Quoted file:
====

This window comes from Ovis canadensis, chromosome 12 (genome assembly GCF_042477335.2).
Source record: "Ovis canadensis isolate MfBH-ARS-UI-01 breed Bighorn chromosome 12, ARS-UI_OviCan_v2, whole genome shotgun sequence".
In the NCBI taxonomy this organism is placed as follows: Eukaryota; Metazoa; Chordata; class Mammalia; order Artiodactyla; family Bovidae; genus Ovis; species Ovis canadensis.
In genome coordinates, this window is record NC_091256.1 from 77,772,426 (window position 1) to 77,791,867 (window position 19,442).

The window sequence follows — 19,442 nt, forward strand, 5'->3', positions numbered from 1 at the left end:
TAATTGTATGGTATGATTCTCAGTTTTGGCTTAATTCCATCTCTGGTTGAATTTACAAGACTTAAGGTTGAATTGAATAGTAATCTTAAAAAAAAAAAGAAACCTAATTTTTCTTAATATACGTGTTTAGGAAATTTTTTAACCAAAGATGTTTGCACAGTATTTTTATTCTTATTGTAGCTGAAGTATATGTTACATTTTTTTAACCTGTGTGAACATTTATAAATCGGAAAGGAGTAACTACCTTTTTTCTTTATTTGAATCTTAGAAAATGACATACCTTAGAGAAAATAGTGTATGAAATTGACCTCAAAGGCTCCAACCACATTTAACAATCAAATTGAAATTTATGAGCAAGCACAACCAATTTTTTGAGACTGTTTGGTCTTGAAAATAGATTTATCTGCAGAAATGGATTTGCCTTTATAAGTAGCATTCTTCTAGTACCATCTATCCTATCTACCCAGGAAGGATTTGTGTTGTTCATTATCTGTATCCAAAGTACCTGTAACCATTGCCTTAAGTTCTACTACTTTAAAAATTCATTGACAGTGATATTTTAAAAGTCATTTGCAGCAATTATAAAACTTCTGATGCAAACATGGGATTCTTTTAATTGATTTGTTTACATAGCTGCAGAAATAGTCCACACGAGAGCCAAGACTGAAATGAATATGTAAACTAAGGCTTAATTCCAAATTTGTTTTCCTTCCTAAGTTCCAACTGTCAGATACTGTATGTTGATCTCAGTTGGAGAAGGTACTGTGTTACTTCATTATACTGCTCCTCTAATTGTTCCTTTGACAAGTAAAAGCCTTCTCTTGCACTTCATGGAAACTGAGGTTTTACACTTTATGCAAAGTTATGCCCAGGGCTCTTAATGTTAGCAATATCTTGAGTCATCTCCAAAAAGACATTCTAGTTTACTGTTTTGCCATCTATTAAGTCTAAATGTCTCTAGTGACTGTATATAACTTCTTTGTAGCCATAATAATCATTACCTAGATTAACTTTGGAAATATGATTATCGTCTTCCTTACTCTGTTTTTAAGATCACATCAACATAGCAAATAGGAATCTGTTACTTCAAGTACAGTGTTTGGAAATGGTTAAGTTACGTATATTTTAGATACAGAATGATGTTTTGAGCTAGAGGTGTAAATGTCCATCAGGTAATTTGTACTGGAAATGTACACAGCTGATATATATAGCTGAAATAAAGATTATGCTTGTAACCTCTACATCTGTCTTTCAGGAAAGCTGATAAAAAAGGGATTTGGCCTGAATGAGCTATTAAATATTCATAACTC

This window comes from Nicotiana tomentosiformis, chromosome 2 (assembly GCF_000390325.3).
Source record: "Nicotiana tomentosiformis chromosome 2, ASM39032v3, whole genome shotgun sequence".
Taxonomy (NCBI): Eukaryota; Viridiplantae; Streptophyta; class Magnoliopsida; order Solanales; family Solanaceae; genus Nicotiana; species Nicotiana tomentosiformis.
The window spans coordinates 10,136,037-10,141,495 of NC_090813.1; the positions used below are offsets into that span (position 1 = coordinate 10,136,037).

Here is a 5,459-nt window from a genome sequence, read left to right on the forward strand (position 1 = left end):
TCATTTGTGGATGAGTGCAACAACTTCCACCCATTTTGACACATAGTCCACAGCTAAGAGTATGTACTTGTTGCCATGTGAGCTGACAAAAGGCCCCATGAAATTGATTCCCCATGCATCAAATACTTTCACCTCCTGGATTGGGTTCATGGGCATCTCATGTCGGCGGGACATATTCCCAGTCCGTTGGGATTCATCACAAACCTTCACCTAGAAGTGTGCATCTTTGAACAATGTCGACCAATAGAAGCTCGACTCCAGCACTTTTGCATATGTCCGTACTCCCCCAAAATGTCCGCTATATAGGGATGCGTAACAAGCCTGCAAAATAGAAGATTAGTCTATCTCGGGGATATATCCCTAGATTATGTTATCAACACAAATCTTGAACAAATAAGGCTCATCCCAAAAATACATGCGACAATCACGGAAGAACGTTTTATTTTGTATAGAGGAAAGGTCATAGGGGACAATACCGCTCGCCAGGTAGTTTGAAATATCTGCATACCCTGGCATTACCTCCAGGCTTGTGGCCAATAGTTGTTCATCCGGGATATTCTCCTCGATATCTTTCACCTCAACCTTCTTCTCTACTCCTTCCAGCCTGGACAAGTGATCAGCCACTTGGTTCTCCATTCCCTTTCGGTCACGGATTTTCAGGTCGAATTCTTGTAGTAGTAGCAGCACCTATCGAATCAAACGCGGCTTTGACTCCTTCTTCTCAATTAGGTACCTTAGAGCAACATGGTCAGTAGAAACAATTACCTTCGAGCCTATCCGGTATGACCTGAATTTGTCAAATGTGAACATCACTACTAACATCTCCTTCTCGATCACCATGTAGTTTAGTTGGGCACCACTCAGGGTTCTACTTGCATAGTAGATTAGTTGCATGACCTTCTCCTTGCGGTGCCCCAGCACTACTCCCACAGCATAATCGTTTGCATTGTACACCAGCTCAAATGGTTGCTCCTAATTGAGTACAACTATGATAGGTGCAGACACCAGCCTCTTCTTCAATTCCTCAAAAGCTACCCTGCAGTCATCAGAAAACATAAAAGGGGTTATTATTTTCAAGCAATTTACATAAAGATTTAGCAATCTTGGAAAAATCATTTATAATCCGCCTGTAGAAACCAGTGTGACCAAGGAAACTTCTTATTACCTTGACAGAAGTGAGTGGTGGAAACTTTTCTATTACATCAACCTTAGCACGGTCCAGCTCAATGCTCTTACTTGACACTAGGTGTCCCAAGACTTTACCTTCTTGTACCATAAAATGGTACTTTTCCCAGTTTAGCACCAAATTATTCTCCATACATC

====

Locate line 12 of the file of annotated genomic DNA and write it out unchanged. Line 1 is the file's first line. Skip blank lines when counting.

TCATTTGTGGATGAGTGCAACAACTTCCACCCATTTTGACACATAGTCCACAGCTAAGAGTATGTACTTGTTGCCATGTGAGCTGACAAAAGGCCCCATGAAATTGATTCCCCATGCATCAAATACTTTCACCTCCTGGATTGGGTTCATGGGCATCTCATGTCGGCGGGACATATTCCCAGTCCGTTGGGATTCATCACAAACCTTCACCTAGAAGTGTGCATCTTTGAACAATGTCGACCAATAGAAGCTCGACTCCAGCACTTTTGCATATGTCCGTACTCCCCCAAAATGTCCGCTATATAGGGATGCGTAACAAGCCTGCAAAATAGAAGATTAGTCTATCTCGGGGATATATCCCTAGATTATGTTATCAACACAAATCTTGAACAAATAAGGCTCATCCCAAAAATACATGCGACAATCACGGAAGAACGTTTTATTTTGTATAGAGGAAAGGTCATAGGGGACAATACCGCTCGCCAGGTAGTTTGAAATATCTGCATACCCTGGCATTACCTCCAGGCTTGTGGCCAATAGTTGTTCATCCGGGATATTCTCCTCGATATCTTTCACCTCAACCTTCTTCTCTACTCCTTCCAGCCTGGACAAGTGATCAGCCACTTGGTTCTCCATTCCCTTTCGGTCACGGATTTTCAGGTCGAATTCTTGTAGTAGTAGCAGCACCTATCGAATCAAACGCGGCTTTGACTCCTTCTTCTCAATTAGGTACCTTAGAGCAACATGGTCAGTAGAAACAATTACCTTCGAGCCTATCCGGTATGACCTGAATTTGTCAAATGTGAACATCACTACTAACATCTCCTTCTCGATCACCATGTAGTTTAGTTGGGCACCACTCAGGGTTCTACTTGCATAGTAGATTAGTTGCATGACCTTCTCCTTGCGGTGCCCCAGCACTACTCCCACAGCATAATCGTTTGCATTGTACACCAGCTCAAATGGTTGCTCCTAATTGAGTACAACTATGATAGGTGCAGACACCAGCCTCTTCTTCAATTCCTCAAAAGCTACCCTGCAGTCATCAGAAAACATAAAAGGGGTTATTATTTTCAAGCAATTTACATAAAGATTTAGCAATCTTGGAAAAATCATTTATAATCCGCCTGTAGAAACCAGTGTGACCAAGGAAACTTCTTATTACCTTGACAGAAGTGAGTGGTGGAAACTTTTCTATTACATCAACCTTAGCACGGTCCAGCTCAATGCTCTTACTTGACACTAGGTGTCCCAAGACTTTACCTTCTTGTACCATAAAATGGTACTTTTCCCAGTTTAGCACCAAATTATTCTCCATACATC